Production process: for over a decade, the film was waiting to get made, existing, like The Bible, without the benefit of the written word — instead, Miller papered a room with a storyboard by comic book wiz Brendan McCarthy, himself a MAD MAX fan whose punk armageddons of mutation and madness prepared him perfectly for this descent into the maelstrom. It’s in some ways the most comic book movie ever, with character simplified mostly to design and cool names (Imperator Furiosa, Rictus Erectus) and basic, primal motivations. Max hardly speaks. Engine noise and the choral freak-out of Junkie XL’s score are privileged over dialogue (weird that I enjoyed this earsplitting sensory pugilism and then, due to my noise phobia, couldn’t walk into a busy pub to discuss it — movies have SOUND DESIGN but real life can be intolerably garbled). madmaxx Miller insisted that, anamorphic cinematography be damned, the subject of interest in every shot had to be dead centre, so that the eye didn’t have to rove around to catch what was going on. He was going to cut shots into second-long blipverts, and play some of his action as fast as six frames per second, so the tardy eye was never going to have a chance if everything wasn’t always in the same space. You’d think this might lead to visual dullness, but at the manic maximum overdrive sustained almost throughout, such a thing is impossible. Fatigue is certainly conceivable, and will depend on your tolerance for sweaty brutality and desperate urgency, which never flag. You just have to keep up. Logic is present only in the characters’ basic sense of direction — from almost the start, the world of Miller’s films hasn’t made a lick of sense. In a world where petrol has run out, everyone spends all their time driving around. Don’t let it worry you. More problematic was always the use of homosexual and disabled characters as monstrous villains. Here, it’s a little more complex — Miller, a former doctor, still has a love of physical deformity, but this is evenly parcelled out amid good and bad characters. Charlize Theron, the film’s real lead character, has a prosthetic arm, and Nicholas Hoult is extravagantly decorated with scarifications and a couple of bulbous tumours (with smiley faces inked on them). Sexuality has been entirely displaced by the necessity of procreation on a dying globe, and the exercise of violence is the only means the bad guys have for getting their jollies. “no unnecessary killing!” yells one of the babes Max and Imperator are rescuing at one point, but fortunately for the sensation-seeking multiplexers, a very large amount of killing proves to be completely necessary. madmaxresdefault (2) Miller pays hommage to ozploitation films past, borrowing the spiky Volkswagon straight out of THE CARS THAT ATE PARIS and strapping Max to the front of a speedy car like a live hood ornament, just like Cassandra Delaney in FAIR GAME. It’s just one way in which Max, hung in a cage and milked of blood by the bad guys, is treated more like a leading lady than Theron. He’s not as objectified as he might have been, though, and the film also loses homoerotic points by dotting its shirtless “warboys” with hideous goitres. The two groups of women show the extent to which Aussie commercial film has/has not moved on from its blokish origins. First, Max stumbles upon a kind of bikini carwash wet T-shirt competition among the lingerie models, then he meets a commune of leathery Germaine Greers. In this way the movie can have its cheesecake AND eat it AND spit it in your face while laughing maniacally. mad-max-trailer Even if the characters are hinged cardboard, Theron in particular invests some actual humanity in the proceedings. Miller’s long-standing tendency to cast for physiognomy means he’s saddled himself with slightly more lingerie models in lead roles than a proper film should have. The guy with brittle-bone disease or something, who looks like a jester’s bladder, is such an extraordinary human special effect in himself that I wouldn’t mind if he couldn’t act, but Rosie Huntington-Whitely isn’t really artistically excusable. MAD MAX: FURY ROAD is as immersive and toxic as the extraordinary HARD TO BE A GOD, and the only thing separating Russian art film from Australian-American action film is the propulsive narrative drive — a straightforward sense of mission grounded in character. Someone said that the film borrows the structure of Keaton’s THE GENERAL, and it’s true enough — a long chase one way, then a long chase back, using the same terrain in new ways. Keaton gains added variety from the fact that in the first chase, he’s after the Northern spies and in the second, they’re after him. Here, it’s basically Max and Furiosa being pursued all the time. I’m slightly bewildered to hear of friends rushing to see it a second and third time. I enjoyed myself, but I’m uncertain as to how repeatable the experience is, and do I want to do that to myself again? I don’t think I’ll discover hidden depths. But I can’t wait to own a copy so I can pick it apart in the comfort of my own home…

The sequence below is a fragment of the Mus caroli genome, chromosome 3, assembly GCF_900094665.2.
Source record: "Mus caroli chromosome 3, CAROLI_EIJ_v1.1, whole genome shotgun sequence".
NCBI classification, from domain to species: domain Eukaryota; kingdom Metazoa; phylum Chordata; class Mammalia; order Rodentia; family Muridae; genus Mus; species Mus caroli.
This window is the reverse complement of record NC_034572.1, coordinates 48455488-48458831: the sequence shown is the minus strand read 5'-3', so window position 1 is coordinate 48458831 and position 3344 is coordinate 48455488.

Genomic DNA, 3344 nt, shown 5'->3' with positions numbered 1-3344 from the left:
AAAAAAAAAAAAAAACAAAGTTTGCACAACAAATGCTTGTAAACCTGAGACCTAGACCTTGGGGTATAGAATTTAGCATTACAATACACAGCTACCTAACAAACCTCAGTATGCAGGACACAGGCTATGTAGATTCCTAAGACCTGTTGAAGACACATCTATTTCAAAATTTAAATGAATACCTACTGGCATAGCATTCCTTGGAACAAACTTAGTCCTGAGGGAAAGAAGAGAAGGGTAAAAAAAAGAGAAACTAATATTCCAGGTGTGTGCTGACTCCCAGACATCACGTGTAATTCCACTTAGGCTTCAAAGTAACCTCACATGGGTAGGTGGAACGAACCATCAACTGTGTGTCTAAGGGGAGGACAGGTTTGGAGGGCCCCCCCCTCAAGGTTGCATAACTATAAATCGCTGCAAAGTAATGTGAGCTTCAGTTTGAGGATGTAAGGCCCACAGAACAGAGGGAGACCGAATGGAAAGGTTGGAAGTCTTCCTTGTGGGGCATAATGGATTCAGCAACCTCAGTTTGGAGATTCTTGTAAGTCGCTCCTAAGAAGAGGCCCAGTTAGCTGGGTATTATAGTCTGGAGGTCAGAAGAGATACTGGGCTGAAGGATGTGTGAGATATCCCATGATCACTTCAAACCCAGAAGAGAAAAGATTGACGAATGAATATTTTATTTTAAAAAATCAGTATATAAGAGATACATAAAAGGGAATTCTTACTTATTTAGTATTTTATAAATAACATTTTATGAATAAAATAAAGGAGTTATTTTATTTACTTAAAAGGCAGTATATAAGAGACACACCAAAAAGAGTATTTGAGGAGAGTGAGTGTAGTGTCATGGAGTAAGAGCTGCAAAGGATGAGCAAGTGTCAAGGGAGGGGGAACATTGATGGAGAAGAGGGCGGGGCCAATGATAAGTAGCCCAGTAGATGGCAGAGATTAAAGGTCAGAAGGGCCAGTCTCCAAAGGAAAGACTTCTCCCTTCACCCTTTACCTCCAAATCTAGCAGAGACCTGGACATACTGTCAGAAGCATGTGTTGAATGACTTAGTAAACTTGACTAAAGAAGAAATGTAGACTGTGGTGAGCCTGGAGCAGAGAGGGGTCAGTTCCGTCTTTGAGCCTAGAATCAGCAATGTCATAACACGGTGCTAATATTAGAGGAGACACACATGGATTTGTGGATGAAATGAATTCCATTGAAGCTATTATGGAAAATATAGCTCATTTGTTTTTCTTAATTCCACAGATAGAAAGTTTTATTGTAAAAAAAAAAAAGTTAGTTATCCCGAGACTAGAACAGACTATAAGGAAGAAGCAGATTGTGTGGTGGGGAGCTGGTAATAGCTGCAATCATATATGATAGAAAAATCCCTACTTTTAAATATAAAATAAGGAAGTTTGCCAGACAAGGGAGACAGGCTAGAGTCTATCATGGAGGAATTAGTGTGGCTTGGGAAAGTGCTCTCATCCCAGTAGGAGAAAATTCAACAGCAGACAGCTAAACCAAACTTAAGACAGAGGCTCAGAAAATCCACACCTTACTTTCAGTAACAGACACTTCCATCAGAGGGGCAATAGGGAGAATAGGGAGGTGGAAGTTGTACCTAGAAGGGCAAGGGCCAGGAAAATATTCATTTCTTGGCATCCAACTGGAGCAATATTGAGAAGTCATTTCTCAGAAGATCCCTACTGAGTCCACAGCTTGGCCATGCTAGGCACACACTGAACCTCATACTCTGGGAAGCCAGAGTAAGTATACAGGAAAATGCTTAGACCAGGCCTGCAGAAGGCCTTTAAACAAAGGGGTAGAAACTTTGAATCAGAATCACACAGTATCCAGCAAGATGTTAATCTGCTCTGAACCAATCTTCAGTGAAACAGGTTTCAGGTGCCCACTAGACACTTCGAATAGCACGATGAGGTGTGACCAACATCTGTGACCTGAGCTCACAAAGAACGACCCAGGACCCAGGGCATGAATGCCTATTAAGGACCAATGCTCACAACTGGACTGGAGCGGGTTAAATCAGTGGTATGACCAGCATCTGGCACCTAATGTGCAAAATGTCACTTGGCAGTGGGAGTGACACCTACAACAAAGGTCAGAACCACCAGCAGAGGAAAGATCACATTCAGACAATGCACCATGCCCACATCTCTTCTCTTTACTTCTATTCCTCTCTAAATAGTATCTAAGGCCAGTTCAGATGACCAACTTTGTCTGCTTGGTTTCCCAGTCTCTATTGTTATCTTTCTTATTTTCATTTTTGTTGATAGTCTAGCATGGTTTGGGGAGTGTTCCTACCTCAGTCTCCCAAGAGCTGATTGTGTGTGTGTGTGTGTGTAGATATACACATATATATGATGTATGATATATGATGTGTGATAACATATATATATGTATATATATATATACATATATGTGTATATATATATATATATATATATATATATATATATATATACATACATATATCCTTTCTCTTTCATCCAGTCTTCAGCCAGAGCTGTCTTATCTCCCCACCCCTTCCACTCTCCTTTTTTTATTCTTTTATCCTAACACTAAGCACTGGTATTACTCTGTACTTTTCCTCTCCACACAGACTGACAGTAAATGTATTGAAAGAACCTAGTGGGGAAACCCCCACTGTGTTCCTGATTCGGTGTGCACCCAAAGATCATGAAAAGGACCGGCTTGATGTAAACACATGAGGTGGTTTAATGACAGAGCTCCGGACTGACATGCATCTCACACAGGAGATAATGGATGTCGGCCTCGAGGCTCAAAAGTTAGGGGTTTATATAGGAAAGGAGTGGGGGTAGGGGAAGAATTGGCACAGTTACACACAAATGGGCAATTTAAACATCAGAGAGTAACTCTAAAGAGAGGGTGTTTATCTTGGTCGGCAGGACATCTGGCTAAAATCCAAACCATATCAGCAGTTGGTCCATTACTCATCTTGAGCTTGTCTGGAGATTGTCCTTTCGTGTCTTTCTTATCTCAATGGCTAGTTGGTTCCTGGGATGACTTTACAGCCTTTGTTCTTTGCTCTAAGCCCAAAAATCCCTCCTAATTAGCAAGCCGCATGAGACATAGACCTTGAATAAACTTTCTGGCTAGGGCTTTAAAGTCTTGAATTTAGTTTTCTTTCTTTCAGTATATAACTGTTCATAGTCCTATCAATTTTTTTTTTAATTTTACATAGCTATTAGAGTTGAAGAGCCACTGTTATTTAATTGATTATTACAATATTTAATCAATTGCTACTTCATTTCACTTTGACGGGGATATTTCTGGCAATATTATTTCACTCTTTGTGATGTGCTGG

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13 Responses to “Sub Sub”